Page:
Use a skimmer or leaf net to remove as much debris from your pool as possible after the hurricane. Then, thoroughly brush your entire pool to loosen any dirt and contaminants from the walls and floors. Finally, manually vacuum your pool, or turn your automatic pool cleaner on for at least one full cycle.

Clean Skimmer Baskets

Empty your skimmer and pump strainer baskets, before turning the pump and filter back on. If the baskets are clogged with debris, they will restrict water flow to your pump and filter.

Clean & Backwash Filter

Before turning your pool's plumbing system back on, clean and backwash the filter to clear out debris and particles. And fair warning, you'll likely have to do this a few more times before your filter is completely clear of debris!

Additionally, check the integrity of the filter media while cleaning or backwashing. If you have a cartridge filter, ensure the cartridges are still in good shape, and replace if necessary. If you have a D.E. filter, now is a great time to replace the D.E. powder.

Balance & Shock the Pool Water

Once your pool is debris-free, it's time to turn your attention to balancing and sanitizing the water. With the pump and filter on, use a test kit to evaluate the water chemistry and begin balancing the water, starting with Total Alkalinity (TA). After you've adjusted the TA level, you can continue balancing the other elements, like pH and Calcium Hardness. Stick to the following chart when adjusting your pool's water chemistry levels:

  • Total Alkalinity: 80–120 ppm
  • pH: 7.4–7.6
  • Calcium Hardness: 200–400 ppm
  • Cyanuric Acid: 30–50 ppm

After balancing the water, it's time to sanitize the water. The debris left in your pool from the hurricane likely deposited an abundance of organic contaminants and bacteria in the water. And while your pool might look clean at this point, adding a strong dose of pool shock to the water is the cherry on top of your cleaning process. Add cal-hypo or dichlor shock until the chlorine level reaches 10.0 ppm to prevent bacteria and organic contaminants, like algae, from taking up residence in your pool.

Run the Pump & Filter Until Water is Clear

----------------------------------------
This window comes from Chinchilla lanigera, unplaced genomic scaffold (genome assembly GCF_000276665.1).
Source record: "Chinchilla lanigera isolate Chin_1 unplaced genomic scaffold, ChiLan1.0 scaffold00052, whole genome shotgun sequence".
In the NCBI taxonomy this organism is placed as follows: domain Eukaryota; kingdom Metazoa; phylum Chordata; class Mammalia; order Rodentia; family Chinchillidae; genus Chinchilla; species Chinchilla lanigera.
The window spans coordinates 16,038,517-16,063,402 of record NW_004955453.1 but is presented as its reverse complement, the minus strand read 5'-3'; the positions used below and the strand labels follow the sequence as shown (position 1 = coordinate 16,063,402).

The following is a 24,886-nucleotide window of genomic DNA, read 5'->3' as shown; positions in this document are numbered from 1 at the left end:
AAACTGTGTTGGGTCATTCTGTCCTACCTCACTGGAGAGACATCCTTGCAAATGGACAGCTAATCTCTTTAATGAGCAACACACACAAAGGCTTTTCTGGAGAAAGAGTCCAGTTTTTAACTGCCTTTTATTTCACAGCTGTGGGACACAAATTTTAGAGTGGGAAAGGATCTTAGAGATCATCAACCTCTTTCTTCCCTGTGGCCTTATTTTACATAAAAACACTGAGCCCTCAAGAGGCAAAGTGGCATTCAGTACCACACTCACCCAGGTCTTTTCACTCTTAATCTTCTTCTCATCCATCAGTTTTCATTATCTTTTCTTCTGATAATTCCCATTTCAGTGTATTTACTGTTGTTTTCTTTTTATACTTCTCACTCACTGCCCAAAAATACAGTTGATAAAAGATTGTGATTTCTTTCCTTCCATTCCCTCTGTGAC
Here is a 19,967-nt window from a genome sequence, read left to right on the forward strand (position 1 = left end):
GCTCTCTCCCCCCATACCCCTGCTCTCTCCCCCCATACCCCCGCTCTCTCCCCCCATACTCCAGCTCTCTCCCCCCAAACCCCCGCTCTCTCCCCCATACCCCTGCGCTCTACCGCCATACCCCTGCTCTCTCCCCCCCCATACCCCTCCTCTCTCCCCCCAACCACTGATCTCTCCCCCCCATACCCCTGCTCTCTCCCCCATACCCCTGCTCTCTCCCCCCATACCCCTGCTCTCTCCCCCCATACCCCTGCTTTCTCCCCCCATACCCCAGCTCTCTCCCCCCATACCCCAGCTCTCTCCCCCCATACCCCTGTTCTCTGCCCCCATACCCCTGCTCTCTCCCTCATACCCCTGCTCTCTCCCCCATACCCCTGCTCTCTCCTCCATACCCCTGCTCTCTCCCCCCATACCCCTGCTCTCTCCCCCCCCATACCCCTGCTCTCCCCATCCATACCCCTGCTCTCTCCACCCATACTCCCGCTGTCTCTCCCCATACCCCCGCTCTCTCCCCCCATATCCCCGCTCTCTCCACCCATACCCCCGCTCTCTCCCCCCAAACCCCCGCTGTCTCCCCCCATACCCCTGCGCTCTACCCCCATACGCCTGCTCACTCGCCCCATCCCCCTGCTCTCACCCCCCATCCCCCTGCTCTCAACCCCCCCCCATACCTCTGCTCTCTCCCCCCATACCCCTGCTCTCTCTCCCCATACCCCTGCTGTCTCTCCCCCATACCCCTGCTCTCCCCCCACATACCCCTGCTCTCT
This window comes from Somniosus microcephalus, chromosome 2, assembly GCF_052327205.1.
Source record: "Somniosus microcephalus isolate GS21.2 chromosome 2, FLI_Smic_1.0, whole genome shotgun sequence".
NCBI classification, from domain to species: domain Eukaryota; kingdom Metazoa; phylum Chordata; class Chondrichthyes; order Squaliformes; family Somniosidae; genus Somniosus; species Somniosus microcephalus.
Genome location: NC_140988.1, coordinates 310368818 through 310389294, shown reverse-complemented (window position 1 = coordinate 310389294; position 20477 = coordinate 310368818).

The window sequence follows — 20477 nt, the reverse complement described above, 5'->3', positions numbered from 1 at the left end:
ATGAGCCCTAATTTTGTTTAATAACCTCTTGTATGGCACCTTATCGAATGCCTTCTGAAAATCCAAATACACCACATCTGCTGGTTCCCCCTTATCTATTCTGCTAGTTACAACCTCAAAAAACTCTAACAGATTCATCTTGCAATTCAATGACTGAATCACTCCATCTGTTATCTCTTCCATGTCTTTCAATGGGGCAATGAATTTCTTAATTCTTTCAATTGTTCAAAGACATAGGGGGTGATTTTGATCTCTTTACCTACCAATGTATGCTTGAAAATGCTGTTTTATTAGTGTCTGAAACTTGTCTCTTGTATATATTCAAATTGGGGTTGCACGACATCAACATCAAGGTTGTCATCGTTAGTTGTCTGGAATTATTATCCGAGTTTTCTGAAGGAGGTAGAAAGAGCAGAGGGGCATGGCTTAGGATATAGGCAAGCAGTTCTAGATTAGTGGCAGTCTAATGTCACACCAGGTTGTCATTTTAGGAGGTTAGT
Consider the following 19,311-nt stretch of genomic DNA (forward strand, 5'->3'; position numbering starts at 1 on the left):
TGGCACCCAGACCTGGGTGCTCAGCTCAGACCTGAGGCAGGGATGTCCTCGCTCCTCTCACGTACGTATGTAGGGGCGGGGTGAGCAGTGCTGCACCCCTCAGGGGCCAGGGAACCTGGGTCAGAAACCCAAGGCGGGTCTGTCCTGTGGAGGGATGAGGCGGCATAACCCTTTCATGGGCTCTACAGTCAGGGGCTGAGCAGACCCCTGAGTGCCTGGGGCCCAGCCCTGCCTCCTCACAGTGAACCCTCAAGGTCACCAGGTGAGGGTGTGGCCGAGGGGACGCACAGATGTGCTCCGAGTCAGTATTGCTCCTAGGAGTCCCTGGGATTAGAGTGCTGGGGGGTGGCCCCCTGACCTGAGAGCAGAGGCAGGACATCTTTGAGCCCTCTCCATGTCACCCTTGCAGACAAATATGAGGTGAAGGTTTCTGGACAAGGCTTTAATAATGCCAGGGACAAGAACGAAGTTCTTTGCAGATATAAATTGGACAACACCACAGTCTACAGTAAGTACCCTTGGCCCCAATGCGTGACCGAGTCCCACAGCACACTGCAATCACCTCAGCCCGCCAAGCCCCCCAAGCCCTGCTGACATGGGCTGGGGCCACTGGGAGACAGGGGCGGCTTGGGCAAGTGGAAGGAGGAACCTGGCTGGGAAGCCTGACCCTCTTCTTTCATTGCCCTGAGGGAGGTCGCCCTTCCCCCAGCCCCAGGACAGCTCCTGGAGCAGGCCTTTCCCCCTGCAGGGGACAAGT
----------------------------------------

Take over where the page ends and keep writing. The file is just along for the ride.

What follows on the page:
Finally, after all your hard work clearing debris, cleaning the pool, and balancing the water chemistry, you can sit back and let the pump and filter take over. Allow the circulation and filtration system to run continuously until the pool water is completely clear. This may take several days, depending on how dirty your pool was, so don't be alarmed if the water doesn't clear up in a few hours. Adding a water clarifier is a great way to speed up the process.

Keep an eye on the skimmer and strainer baskets, in addition to the filter pressure gauge. Empty the baskets as soon as they fill up, and backwash your filter if the pressure gauge reads 8–10 psi above the normal starting rate.

Hurricane season can be a stressful time for pool owners, but with proper preparation and recovery, you can minimize damage to your swimming pool and get it back to normal quickly!

In The Swim makes every effort to provide accurate recommendations based upon current ANSI/APSP/ICC-5 2011 (R2022) standards, but codes and regulations change, and In The Swim assumes no liability for any omissions or errors in this article or the outcome of any project. You must always exercise reasonable caution, carefully read the label on all products, follow all product directions, follow any current codes and regulations that may apply, and consult with a licensed professional if in doubt about any procedures. In The Swim assumes no legal responsibility for your reliance or interpretation of the data contained herein, and makes no representations or warranties of any kind concerning the quality, safety, or suitability of the information, whether express or implied, including, without limitation, any implied warranties of merchantability or fitness for a particular purpose.